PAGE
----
The stack of open elements is said to have an element in scope or have an element in table scope when the following algorithm terminates in a match state:
Initialise node to be the current node (the bottommost node of the stack).
If node is the target node, terminate in a match state.
Otherwise, if node is a
table element, terminate in a failure state.
Otherwise, if the algorithm is the "has an element in scope" variant (rather than the "has an element in table scope" variant), and node is one of the following, terminate in a failure state:
Otherwise, if node is an
html element, terminate in a failure state.
(This can only happen if the node is the topmost
node of the stack of open elements, and prevents
the next step from being invoked if there are no more elements in the
Otherwise, set node to the previous entry in the stack of open elements and return to step 2. (This will never fail, since the loop will always terminate in the previous step if the top of the stack is reached.)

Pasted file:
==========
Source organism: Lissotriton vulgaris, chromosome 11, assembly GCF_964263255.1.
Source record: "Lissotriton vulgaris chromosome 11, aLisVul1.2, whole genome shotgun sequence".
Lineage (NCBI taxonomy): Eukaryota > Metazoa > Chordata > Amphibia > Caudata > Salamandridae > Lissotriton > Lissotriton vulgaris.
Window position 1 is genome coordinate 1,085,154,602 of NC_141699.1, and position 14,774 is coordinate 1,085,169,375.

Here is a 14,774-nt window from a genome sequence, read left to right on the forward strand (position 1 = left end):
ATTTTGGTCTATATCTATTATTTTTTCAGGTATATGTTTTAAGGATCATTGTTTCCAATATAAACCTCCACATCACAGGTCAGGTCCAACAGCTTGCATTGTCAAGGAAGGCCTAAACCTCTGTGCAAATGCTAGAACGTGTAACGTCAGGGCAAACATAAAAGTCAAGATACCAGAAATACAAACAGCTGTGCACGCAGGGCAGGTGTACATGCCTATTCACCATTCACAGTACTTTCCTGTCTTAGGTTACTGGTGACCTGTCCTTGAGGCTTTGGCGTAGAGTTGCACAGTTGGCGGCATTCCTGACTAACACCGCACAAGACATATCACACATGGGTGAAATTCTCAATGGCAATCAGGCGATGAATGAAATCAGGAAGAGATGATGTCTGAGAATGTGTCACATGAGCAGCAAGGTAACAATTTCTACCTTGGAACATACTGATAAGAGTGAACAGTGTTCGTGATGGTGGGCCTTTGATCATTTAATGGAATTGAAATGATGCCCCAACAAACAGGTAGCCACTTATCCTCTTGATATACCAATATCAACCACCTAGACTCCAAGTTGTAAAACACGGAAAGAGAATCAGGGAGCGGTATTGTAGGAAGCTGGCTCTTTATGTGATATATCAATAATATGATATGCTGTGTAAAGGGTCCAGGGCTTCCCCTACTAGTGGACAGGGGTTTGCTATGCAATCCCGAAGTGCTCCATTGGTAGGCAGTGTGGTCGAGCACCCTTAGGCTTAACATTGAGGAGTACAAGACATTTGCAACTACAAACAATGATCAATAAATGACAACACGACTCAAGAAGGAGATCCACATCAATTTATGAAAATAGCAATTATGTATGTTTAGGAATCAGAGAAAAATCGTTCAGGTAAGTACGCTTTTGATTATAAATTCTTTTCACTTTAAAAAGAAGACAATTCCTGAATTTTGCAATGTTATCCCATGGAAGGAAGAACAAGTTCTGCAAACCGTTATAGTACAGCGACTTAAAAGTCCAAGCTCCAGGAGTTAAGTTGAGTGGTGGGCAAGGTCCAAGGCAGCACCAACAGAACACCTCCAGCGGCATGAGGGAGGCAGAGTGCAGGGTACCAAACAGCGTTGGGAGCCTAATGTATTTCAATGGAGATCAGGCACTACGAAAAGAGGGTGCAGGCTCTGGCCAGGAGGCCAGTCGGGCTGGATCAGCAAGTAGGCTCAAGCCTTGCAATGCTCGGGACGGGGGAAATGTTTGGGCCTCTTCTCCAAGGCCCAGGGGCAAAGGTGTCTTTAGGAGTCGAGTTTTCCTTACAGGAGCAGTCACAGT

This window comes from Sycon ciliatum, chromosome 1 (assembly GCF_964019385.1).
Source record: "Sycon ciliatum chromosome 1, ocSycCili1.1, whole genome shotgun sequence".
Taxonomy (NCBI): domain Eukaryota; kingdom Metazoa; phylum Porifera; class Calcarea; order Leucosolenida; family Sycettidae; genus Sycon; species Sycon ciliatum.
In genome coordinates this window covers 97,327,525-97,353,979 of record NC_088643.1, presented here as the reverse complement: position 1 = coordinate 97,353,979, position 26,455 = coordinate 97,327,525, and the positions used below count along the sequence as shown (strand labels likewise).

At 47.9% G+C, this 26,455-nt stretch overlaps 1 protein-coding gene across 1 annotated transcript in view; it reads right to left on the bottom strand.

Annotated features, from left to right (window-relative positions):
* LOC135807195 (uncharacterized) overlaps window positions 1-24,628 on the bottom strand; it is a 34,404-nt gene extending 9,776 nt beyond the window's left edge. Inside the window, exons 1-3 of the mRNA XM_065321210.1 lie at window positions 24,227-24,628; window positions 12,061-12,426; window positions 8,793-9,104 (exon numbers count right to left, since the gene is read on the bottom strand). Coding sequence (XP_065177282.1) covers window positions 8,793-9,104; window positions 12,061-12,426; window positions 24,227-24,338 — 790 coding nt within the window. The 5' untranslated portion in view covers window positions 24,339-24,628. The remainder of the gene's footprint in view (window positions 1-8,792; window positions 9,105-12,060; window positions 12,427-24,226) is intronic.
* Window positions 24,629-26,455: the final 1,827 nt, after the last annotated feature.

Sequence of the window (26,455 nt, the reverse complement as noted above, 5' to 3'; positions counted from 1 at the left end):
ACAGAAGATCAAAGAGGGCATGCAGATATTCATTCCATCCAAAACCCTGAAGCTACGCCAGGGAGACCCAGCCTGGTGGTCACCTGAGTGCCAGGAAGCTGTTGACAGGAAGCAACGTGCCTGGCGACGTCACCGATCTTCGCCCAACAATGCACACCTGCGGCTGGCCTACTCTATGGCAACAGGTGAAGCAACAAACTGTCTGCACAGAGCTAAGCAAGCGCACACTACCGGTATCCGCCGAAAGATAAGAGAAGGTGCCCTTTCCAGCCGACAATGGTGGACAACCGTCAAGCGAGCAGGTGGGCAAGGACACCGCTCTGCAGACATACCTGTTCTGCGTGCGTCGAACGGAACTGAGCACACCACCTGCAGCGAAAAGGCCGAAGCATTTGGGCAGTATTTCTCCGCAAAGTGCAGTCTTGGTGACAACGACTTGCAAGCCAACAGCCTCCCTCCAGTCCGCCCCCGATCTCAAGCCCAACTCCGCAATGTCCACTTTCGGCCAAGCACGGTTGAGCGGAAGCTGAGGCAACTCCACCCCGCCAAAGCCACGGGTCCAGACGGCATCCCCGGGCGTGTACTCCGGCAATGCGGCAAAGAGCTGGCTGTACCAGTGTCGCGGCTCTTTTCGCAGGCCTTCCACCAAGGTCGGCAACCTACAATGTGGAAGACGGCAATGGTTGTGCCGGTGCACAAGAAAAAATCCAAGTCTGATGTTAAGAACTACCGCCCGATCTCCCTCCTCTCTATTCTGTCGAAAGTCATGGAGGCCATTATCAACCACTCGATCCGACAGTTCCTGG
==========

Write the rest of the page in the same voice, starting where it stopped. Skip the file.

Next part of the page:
Nothing happens if at any time any of the elements in the stack of open elements are moved to a new location in,
or removed from, the
Document tree. In particular, the stack
is not changed in this situation. This can cause, amongst other strange
effects, content to be appended to nodes that are no longer in the DOM.
In some cases (namely, when closing misnested formatting elements), the stack is manipulated in a random-access fashion.
Initially the list of active formatting elements is empty. It is used to handle mis-nested formatting element tags.
The list contains elements in the formatting
category, and scope markers. The scope markers are inserted when entering
applet elements, buttons,